Ontario Weeds: Leafy spurge

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Excerpt from Publication 505, Ontario Weeds, Order this publication

Table of Contents

  1. Name
  2. Other Names
  3. Family
  4. General Description
  5. Stems and Roots
  6. Flowers and Fruit
  7. Habitat
  8. Similar Species
  9. Related Links

Name: Leafy spurge, Euphorbia esula complex*

Other Names: euphorbe ésule, euphorbe feuillue

Family: Spurge Family (Euphorbiaceae)

General Description: Perennial, reproducing by seed and by widely spreading underground roots having numerous small pinkish buds from which new leafy shoots are produced.

Photos and Pictures

Leafy spurge (A - plant; B - portion of inflorescence showing cyathia between pairs of bracts).
Leafy spurge
(A - plant; B - portion of inflorescence showing cyathia between pairs of bracts).

Leafy spurge. A. Top of flowering plant. B. Detail of a portion of the inflorescence showing 2 oval bracts (e), each with a small branch in its axil and between the branches is 1 cyathium consisting of a cup (h) with U-shaped glands (j) and tiny lobes (k) on its rim and showing 3 male flowers (f) (3 single stamens) and 1 female flower (g) (1 single pistil) that have emerged from inside it.
Leafy spurge.
A. Top of flowering plant. B. Detail of a portion of the inflorescence showing 2 oval bracts (e), each with a small branch in its axil and between the branches is 1 cyathium consisting of a cup (h) with U-shaped glands (j) and tiny lobes (k) on its rim and showing 3 male flowers (f) (3 single stamens) and 1 female flower (g) (1 single pistil) that have emerged from inside it.

Stems & Roots: Similar to Cypress spurge but taller and coarser. Stems erect, up to 1m (40in.) high; leaves numerous, alternate (1 per node), or crowded and some appearing opposite (2 per node), 3-7cm (1¼-3in.) long, linear or wedge-shaped, and 1 whorl of 7 or more leaves at the tip of the stem; inflorescence greenish, consisting of a large umbel-like cluster of 7 or more branches at the tip of the main stem and smaller branching clusters at the ends of these and other branches below the main umbel; leaves (bracts) of the inflorescence very broadly ovate to almost kidney-shaped and usually abruptly tipped with a very fine point.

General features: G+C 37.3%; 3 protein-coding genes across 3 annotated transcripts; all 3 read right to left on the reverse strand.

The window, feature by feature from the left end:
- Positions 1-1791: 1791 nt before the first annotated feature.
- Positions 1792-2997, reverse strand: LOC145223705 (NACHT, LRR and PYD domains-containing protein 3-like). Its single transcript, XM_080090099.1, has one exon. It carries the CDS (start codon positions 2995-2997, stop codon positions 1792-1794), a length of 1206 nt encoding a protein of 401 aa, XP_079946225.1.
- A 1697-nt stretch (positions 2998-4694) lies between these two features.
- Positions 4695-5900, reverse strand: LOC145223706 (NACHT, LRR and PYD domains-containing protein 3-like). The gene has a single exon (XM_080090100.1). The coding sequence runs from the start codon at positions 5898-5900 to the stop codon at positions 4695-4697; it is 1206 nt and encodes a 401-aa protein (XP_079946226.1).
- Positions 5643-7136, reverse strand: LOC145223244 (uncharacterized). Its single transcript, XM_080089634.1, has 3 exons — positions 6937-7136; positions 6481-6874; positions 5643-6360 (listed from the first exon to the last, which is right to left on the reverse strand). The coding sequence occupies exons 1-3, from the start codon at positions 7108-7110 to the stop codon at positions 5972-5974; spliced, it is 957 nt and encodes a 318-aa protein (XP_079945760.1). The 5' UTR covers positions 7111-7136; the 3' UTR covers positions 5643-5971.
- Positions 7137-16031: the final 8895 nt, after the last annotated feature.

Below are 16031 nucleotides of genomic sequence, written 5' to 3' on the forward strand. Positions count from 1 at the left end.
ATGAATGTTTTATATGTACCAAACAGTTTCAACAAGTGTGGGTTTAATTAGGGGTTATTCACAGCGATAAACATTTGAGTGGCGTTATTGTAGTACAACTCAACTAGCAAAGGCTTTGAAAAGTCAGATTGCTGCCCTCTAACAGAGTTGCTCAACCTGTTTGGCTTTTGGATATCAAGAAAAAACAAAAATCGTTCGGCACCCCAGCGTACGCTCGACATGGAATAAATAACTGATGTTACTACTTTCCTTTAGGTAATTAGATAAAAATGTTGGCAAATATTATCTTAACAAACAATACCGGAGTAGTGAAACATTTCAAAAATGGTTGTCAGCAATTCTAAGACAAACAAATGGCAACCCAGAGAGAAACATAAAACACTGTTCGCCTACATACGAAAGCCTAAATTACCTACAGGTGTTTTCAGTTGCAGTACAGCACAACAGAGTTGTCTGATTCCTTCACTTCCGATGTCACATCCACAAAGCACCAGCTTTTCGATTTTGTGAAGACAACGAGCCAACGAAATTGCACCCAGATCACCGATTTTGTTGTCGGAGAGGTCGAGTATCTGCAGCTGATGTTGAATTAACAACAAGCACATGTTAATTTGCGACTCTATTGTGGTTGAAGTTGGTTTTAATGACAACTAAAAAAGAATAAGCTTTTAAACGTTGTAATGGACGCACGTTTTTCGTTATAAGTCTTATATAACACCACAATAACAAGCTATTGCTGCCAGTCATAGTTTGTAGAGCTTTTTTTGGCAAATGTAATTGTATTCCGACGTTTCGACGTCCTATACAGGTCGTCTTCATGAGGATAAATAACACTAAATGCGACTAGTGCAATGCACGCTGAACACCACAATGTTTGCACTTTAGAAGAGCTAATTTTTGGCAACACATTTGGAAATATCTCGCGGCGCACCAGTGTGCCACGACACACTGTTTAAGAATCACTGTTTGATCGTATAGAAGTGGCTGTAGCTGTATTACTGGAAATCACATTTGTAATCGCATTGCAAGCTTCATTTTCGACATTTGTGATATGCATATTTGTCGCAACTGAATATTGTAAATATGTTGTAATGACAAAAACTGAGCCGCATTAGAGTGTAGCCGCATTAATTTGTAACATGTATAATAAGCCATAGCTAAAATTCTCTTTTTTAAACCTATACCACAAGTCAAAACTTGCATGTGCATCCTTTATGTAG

Flowers & Fruit: Flowers tiny, unisexual and very unusual; several male (pollen-producing) flowers consisting only of single, tiny stamens without sepals or petals, and 1 female (seed-producing) flower consisting only of a single pistil also without sepals or petals crowded in a cup-like structure, the rim of which has 4 yellowish U-shaped glands and 4 tiny lobes, the whole complex of several tiny male and one female flowers in a cup being called a cyathium; seedpods 3-lobed, containing 3 seeds about 2.5mm (1/10in.) long, smooth, grayish to yellowish or brownish and usually with a tiny yellow bump near the base; the seedpods exploding when dry and throwing the seeds several metres in all directions. The plants are deep green to almost bluish-green during spring, changing to yellowish-green or olive-green at flowering time during June and July, and changing back to a dull green or sometimes reddish-green after flowering; then sometimes with a secondary period of flowering in late August or September, shedding seeds while still flowering.

Habitat: Leafy spurge occurs in several localities throughout Ontario, occupying a wide variety of soils and habitats, including cultivated land, meadows, pastures, waste places, open woodland, roadsides, and gardens.

Similar Species: It is distinguished from most other plants by having milky juice, spreading roots with pink buds, its slender green leaves that are mostly alternate, and its yellowish-green inflorescence, and from Cypress spurge by its taller, coarser habit, longer leaves, and fewer branches in the main umbel at the tip of the stem. It is distinguished from the annual erect spurges by its perennial habit, and tall, coarse stems with mostly linear leaves.

*There is still considerable confusion about the botanical name for the Leafy spurge that grows in North America. What is called Leafy spurge is actually a complex of several closely related groups of plants which seem to have physiological differences but are very similar in appearance. Insects and disease organisms can tell the difference even though people cannot! The names E. virgata and E. x pseudovirgata are also being used for this complex in current literature.

 

Related Links

... on general Weed topics
... on weed identification, order OMAFRA Publication 505: Ontario Weeds
... on weed control, order OMAFRA Publication 75: Guide To Weed Control

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